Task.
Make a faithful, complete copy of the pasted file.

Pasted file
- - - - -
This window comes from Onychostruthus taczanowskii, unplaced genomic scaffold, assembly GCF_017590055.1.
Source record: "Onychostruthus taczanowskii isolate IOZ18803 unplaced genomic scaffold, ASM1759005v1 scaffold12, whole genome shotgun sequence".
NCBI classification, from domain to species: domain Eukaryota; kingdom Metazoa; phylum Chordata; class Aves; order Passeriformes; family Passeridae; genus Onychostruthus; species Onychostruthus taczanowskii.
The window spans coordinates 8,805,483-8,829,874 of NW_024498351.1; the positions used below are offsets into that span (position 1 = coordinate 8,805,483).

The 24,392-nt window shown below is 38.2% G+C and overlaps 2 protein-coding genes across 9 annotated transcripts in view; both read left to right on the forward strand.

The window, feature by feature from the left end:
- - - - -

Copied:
This window comes from Onychostruthus taczanowskii, unplaced genomic scaffold, assembly GCF_017590055.1.
Source record: "Onychostruthus taczanowskii isolate IOZ18803 unplaced genomic scaffold, ASM1759005v1 scaffold12, whole genome shotgun sequence".
NCBI classification, from domain to species: domain Eukaryota; kingdom Metazoa; phylum Chordata; class Aves; order Passeriformes; family Passeridae; genus Onychostruthus; species Onychostruthus taczanowskii.
The window spans coordinates 8,805,483-8,829,874 of NW_024498351.1; the positions used below are offsets into that span (position 1 = coordinate 8,805,483).

The 24,392-nt window shown below is 38.2% G+C and overlaps 2 protein-coding genes across 9 annotated transcripts in view; both read left to right on the forward strand.

The window, feature by feature from the left end: